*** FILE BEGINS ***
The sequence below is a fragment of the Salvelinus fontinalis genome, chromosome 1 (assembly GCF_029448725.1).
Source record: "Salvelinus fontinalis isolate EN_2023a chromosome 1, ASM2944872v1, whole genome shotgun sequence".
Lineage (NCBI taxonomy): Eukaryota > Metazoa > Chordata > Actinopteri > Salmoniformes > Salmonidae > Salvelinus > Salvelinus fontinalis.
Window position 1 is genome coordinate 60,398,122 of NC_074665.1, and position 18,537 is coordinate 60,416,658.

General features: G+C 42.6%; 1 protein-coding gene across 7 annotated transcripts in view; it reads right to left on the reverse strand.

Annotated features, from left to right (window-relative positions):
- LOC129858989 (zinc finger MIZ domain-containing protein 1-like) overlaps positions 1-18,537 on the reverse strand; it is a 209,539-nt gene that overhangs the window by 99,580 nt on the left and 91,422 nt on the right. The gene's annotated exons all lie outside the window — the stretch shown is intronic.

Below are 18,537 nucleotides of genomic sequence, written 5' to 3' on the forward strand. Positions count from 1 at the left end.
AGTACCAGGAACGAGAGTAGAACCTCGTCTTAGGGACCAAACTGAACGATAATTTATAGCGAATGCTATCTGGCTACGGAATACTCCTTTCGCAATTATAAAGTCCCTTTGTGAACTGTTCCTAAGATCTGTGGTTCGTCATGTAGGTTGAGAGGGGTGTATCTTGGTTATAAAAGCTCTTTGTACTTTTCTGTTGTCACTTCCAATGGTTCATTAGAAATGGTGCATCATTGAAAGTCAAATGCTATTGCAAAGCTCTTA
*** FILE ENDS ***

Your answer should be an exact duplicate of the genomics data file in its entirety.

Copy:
The sequence below is a fragment of the Salvelinus fontinalis genome, chromosome 1 (assembly GCF_029448725.1).
Source record: "Salvelinus fontinalis isolate EN_2023a chromosome 1, ASM2944872v1, whole genome shotgun sequence".
Lineage (NCBI taxonomy): Eukaryota > Metazoa > Chordata > Actinopteri > Salmoniformes > Salmonidae > Salvelinus > Salvelinus fontinalis.
Window position 1 is genome coordinate 60,398,122 of NC_074665.1, and position 18,537 is coordinate 60,416,658.

General features: G+C 42.6%; 1 protein-coding gene across 7 annotated transcripts in view; it reads right to left on the reverse strand.

Annotated features, from left to right (window-relative positions):
- LOC129858989 (zinc finger MIZ domain-containing protein 1-like) overlaps positions 1-18,537 on the reverse strand; it is a 209,539-nt gene that overhangs the window by 99,580 nt on the left and 91,422 nt on the right. The gene's annotated exons all lie outside the window — the stretch shown is intronic.

Below are 18,537 nucleotides of genomic sequence, written 5' to 3' on the forward strand. Positions count from 1 at the left end.
AGTACCAGGAACGAGAGTAGAACCTCGTCTTAGGGACCAAACTGAACGATAATTTATAGCGAATGCTATCTGGCTACGGAATACTCCTTTCGCAATTATAAAGTCCCTTTGTGAACTGTTCCTAAGATCTGTGGTTCGTCATGTAGGTTGAGAGGGGTGTATCTTGGTTATAAAAGCTCTTTGTACTTTTCTGTTGTCACTTCCAATGGTTCATTAGAAATGGTGCATCATTGAAAGTCAAATGCTATTGCAAAGCTCTTA